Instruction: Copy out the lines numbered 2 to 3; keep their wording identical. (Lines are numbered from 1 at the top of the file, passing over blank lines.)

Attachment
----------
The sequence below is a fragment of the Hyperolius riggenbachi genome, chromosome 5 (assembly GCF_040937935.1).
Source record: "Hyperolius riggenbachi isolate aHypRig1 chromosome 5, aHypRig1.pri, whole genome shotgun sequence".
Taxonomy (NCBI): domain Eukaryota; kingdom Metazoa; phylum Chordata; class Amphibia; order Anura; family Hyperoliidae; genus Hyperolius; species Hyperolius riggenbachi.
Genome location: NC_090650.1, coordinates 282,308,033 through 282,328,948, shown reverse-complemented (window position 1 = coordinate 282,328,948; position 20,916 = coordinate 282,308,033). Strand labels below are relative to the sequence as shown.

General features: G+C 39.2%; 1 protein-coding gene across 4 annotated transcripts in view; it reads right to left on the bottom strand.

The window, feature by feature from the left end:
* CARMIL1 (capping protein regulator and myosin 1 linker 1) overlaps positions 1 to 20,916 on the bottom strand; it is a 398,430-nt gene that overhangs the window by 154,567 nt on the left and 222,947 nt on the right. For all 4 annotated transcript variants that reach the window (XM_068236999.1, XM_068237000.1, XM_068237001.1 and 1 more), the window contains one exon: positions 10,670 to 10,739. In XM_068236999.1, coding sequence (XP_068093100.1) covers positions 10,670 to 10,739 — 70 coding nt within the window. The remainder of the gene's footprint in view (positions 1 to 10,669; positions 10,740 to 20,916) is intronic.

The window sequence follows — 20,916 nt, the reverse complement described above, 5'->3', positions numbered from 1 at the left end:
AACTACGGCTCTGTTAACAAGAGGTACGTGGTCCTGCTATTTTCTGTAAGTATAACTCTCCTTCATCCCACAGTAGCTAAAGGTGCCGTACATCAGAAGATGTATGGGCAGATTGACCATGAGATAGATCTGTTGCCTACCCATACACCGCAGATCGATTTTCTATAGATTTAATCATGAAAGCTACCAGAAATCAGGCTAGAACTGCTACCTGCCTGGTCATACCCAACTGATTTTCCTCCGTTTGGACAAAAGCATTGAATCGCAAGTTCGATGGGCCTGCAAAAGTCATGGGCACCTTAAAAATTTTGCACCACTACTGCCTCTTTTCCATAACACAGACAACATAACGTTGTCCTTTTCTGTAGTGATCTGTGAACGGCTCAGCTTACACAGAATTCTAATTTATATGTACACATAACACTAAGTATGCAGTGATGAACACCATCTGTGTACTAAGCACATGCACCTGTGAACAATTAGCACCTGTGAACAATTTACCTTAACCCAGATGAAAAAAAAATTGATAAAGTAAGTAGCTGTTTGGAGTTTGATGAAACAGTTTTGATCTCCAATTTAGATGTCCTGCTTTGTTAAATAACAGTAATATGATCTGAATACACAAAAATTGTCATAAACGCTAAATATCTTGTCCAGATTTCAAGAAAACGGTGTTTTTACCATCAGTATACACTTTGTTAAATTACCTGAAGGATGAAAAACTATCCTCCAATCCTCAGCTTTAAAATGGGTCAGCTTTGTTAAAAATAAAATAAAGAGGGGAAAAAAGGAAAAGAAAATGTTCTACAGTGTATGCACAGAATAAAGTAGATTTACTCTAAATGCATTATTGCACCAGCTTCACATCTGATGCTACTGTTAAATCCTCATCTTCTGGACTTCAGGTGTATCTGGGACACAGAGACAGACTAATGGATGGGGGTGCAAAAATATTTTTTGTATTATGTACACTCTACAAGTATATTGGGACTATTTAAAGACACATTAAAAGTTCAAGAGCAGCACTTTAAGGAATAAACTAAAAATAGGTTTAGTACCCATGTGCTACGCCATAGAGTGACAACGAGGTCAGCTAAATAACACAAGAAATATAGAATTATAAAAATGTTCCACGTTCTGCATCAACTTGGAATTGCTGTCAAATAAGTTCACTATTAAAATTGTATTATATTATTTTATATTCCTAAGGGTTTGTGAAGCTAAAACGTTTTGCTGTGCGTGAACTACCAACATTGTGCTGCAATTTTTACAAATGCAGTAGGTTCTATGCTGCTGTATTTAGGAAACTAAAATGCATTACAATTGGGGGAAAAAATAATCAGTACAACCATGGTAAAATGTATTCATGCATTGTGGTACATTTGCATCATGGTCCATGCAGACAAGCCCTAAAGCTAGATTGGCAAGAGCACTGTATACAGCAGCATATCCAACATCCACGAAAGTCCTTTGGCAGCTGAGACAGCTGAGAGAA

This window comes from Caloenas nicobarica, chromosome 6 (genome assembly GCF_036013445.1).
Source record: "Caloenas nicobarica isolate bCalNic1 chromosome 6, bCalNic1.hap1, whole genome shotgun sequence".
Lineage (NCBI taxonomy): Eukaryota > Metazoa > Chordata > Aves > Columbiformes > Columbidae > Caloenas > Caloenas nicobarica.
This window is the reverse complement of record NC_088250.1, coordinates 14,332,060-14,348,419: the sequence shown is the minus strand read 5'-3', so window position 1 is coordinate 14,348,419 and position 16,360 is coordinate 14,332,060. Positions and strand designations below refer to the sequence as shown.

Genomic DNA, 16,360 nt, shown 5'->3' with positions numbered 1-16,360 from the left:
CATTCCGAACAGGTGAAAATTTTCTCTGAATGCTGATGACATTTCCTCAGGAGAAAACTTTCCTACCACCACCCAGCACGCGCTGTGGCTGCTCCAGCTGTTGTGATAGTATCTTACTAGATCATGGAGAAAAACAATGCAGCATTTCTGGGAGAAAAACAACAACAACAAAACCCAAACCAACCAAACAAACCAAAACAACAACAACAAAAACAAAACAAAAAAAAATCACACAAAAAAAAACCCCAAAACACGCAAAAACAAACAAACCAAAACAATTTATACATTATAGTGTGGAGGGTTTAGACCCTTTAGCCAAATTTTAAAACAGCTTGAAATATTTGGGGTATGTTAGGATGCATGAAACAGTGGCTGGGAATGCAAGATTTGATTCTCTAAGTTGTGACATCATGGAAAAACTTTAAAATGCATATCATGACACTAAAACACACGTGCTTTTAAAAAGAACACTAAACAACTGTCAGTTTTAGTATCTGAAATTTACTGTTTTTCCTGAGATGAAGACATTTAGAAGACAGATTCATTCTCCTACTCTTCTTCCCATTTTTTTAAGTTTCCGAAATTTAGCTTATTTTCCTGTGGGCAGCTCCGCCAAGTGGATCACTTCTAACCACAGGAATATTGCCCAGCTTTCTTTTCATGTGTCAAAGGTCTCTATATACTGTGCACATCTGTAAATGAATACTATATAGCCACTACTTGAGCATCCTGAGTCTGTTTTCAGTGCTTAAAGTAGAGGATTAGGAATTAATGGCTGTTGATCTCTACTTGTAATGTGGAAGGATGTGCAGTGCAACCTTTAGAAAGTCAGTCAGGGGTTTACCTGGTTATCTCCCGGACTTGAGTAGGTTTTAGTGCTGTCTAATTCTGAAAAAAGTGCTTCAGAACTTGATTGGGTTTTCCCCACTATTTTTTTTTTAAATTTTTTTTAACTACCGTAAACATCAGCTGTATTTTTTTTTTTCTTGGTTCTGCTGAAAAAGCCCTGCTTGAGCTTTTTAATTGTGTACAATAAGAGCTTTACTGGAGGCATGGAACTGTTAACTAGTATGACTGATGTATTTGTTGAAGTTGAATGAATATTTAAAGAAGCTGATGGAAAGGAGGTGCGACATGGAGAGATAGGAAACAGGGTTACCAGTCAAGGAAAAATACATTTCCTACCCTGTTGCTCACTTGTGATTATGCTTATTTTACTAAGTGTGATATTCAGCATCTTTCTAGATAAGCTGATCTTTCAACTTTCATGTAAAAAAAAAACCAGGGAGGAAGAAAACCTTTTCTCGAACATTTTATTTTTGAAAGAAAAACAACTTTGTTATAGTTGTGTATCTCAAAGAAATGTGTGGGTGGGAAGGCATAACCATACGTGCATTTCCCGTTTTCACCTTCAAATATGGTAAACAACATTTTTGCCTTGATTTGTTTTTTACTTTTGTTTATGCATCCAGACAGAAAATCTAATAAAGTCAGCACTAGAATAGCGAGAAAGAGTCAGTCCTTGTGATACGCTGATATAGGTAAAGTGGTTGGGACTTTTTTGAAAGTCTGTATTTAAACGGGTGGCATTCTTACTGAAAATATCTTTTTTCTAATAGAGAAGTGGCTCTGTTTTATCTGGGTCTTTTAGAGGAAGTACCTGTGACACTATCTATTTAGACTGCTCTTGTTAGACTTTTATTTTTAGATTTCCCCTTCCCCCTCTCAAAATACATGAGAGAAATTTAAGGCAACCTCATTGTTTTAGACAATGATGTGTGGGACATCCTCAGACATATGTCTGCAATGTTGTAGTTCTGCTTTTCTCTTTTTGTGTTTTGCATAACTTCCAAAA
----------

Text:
Source record: "Hyperolius riggenbachi isolate aHypRig1 chromosome 5, aHypRig1.pri, whole genome shotgun sequence".
Taxonomy (NCBI): domain Eukaryota; kingdom Metazoa; phylum Chordata; class Amphibia; order Anura; family Hyperoliidae; genus Hyperolius; species Hyperolius riggenbachi.